The Computer Corner

By Charles Miller

Why Can’t Google Chrome or Firefox Browsers Open Certain Websites?

As with many Internet-related questions, the answer is not simple and this time involves business and politics more than technology.

A Certificate Authority (CA) is an organization that issues SSL certificates (certs for short). Certs are used by secure websites, such as your bank, to ensure that your connection between you and the bank is secure and that nobody snoops into your business while online. Certificate Authorities are charged with the responsibility of verifying that websites receiving a cert are legitimate.

A Certificate Authority could be compared to a school that teaches pilots how to fly. When an airline hires a pilot they trust that the Acme Flight School gave its students the proper training. If it came to light that the Acme Flight School is a diploma mill, then the airlines would no longer trust that pilots trained at that school have the proper credentials to fly. Trust is very important.

The web browser in your computer or tablet (Internet Explorer, Chrome, Firefox, Safari, etc.) works the same way. It is impossible for your browser to verify the legitimacy of millions of individual websites, so it trusts that if a bank or other website has been issued a cert by a recognized Certificate Authority, that your connection to that site is safe and secure.

A problem can arise if a Certificate Authority is careless and issues a fraudulent cert to a website that is not legitimate. If your web browser trusts the fraudulent cert because it trusts the CA, then you may be put at risk.  That is what happened in 2014 when the Dutch company DigiNotar issued fraudulent certs that allowed parties in Iran to hack into Gmail accounts.  Apple, Google, Microsoft, and others immediately revoked their trust of DigiNotar, forcing every website with a DigiNotar cert to obtain one from another CA. A few weeks later, DigiNotar shut down and filed for bankruptcy.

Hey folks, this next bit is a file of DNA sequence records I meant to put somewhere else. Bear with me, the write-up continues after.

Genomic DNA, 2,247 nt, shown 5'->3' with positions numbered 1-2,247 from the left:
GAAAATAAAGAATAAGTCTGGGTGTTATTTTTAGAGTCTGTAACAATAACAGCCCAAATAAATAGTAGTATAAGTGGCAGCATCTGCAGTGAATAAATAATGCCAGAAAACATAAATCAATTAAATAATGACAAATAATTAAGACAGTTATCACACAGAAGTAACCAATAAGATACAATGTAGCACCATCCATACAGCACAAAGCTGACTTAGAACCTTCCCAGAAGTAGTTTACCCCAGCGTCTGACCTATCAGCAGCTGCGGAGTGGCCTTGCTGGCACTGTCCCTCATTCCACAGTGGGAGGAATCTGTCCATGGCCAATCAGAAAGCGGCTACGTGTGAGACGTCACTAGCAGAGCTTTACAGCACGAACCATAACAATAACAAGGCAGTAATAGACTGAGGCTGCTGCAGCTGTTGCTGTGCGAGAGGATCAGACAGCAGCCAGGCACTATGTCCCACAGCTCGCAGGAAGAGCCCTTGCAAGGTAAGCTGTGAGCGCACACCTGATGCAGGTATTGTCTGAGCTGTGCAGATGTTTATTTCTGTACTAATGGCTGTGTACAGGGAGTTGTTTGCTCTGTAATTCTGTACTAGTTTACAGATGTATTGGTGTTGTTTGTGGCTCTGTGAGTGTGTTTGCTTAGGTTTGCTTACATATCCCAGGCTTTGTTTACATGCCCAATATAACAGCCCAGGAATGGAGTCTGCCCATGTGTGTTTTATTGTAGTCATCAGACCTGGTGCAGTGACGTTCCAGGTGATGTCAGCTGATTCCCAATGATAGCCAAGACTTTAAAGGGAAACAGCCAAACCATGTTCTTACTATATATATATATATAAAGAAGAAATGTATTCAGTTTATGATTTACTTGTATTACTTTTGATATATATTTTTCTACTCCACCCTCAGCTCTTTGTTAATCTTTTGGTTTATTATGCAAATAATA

In March 2015, the China Internet Network Information Center (CNNIC, under the Ministry of Industry and Information Technology of the People’s Republic of China) was found to have issued a fraudulent cert for a Google domain. Admittedly, it was a minor violation this time, but the Chinese unapologetically responded, “Yeah? So what!” Google immediately revoked its trust of all CNNIC certs, meaning that Google Chrome can no longer connect securely to any website using a cert issued by CNNIC. Firefox followed Google’s lead, but unlike the previous incident when all the browser makers in unison revoked their trust of DigiNotar, Apple’s Safari browser and Microsoft’s Internet Explorer still trust all certs issued by CNNIC. This sets a troubling precedent.

CNNIC has remained unrepentant. Apple and Microsoft appear willing to risk their customer’s security by kowtowing to the Chinese rather than risk losing business in that market. This is the reason you may be unable to surf to certain websites if you use Chrome or Firefox, yet those websites open just fine in Internet Explorer or Safari.

Charles Miller is a freelance computer consultant, a frequent visitor to San Miguel since 1981 and now practically a full-time resident. He may be contacted at 044 415 101-8528 or email FAQ8 (at)


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